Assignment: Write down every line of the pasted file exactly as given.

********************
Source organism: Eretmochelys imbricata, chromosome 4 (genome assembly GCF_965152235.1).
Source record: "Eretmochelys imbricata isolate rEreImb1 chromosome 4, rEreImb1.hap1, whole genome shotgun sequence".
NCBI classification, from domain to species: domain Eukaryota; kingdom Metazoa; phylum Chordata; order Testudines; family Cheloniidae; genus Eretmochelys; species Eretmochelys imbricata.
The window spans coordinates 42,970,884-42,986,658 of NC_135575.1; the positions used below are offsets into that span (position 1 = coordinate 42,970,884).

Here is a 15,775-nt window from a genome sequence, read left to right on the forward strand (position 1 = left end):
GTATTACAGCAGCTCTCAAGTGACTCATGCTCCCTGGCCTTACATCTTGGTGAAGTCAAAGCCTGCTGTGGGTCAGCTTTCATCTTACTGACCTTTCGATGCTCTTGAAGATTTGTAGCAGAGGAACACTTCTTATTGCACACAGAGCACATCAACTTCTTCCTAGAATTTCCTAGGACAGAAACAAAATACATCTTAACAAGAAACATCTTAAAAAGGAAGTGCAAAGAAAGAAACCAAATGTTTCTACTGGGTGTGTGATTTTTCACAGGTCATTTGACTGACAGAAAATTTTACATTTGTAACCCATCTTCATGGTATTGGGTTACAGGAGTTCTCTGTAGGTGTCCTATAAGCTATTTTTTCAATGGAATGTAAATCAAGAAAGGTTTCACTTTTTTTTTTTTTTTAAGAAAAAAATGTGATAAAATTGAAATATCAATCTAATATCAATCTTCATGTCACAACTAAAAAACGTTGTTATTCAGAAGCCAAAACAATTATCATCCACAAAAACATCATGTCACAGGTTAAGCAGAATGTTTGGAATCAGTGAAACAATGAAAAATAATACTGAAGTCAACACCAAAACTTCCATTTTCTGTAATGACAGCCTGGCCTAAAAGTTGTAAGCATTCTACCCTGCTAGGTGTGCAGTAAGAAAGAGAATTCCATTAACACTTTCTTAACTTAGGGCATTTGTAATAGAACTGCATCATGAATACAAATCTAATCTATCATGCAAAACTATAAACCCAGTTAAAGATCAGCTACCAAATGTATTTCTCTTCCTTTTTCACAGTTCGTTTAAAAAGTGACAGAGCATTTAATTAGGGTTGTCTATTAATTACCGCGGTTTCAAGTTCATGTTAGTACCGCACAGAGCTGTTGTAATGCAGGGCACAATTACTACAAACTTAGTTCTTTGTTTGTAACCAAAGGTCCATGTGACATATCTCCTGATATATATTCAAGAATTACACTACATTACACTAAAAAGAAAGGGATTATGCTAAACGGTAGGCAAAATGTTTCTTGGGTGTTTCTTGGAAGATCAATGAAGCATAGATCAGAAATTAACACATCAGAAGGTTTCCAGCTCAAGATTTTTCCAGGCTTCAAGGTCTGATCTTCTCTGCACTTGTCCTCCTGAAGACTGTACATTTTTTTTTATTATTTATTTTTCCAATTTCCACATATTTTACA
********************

Source organism: Eretmochelys imbricata, chromosome 4 (genome assembly GCF_965152235.1).
Source record: "Eretmochelys imbricata isolate rEreImb1 chromosome 4, rEreImb1.hap1, whole genome shotgun sequence".
NCBI classification, from domain to species: domain Eukaryota; kingdom Metazoa; phylum Chordata; order Testudines; family Cheloniidae; genus Eretmochelys; species Eretmochelys imbricata.
The window spans coordinates 42,970,884-42,986,658 of NC_135575.1; the positions used below are offsets into that span (position 1 = coordinate 42,970,884).

Here is a 15,775-nt window from a genome sequence, read left to right on the forward strand (position 1 = left end):
GTATTACAGCAGCTCTCAAGTGACTCATGCTCCCTGGCCTTACATCTTGGTGAAGTCAAAGCCTGCTGTGGGTCAGCTTTCATCTTACTGACCTTTCGATGCTCTTGAAGATTTGTAGCAGAGGAACACTTCTTATTGCACACAGAGCACATCAACTTCTTCCTAGAATTTCCTAGGACAGAAACAAAATACATCTTAACAAGAAACATCTTAAAAAGGAAGTGCAAAGAAAGAAACCAAATGTTTCTACTGGGTGTGTGATTTTTCACAGGTCATTTGACTGACAGAAAATTTTACATTTGTAACCCATCTTCATGGTATTGGGTTACAGGAGTTCTCTGTAGGTGTCCTATAAGCTATTTTTTCAATGGAATGTAAATCAAGAAAGGTTTCACTTTTTTTTTTTTTTTAAGAAAAAAATGTGATAAAATTGAAATATCAATCTAATATCAATCTTCATGTCACAACTAAAAAACGTTGTTATTCAGAAGCCAAAACAATTATCATCCACAAAAACATCATGTCACAGGTTAAGCAGAATGTTTGGAATCAGTGAAACAATGAAAAATAATACTGAAGTCAACACCAAAACTTCCATTTTCTGTAATGACAGCCTGGCCTAAAAGTTGTAAGCATTCTACCCTGCTAGGTGTGCAGTAAGAAAGAGAATTCCATTAACACTTTCTTAACTTAGGGCATTTGTAATAGAACTGCATCATGAATACAAATCTAATCTATCATGCAAAACTATAAACCCAGTTAAAGATCAGCTACCAAATGTATTTCTCTTCCTTTTTCACAGTTCGTTTAAAAAGTGACAGAGCATTTAATTAGGGTTGTCTATTAATTACCGCGGTTTCAAGTTCATGTTAGTACCGCACAGAGCTGTTGTAATGCAGGGCACAATTACTACAAACTTAGTTCTTTGTTTGTAACCAAAGGTCCATGTGACATATCTCCTGATATATATTCAAGAATTACACTACATTACACTAAAAAGAAAGGGATTATGCTAAACGGTAGGCAAAATGTTTCTTGGGTGTTTCTTGGAAGATCAATGAAGCATAGATCAGAAATTAACACATCAGAAGGTTTCCAGCTCAAGATTTTTCCAGGCTTCAAGGTCTGATCTTCTCTGCACTTGTCCTCCTGAAGACTGTACATTTTTTTTTATTATTTATTTTTCCAATTTCCACATATTTTACA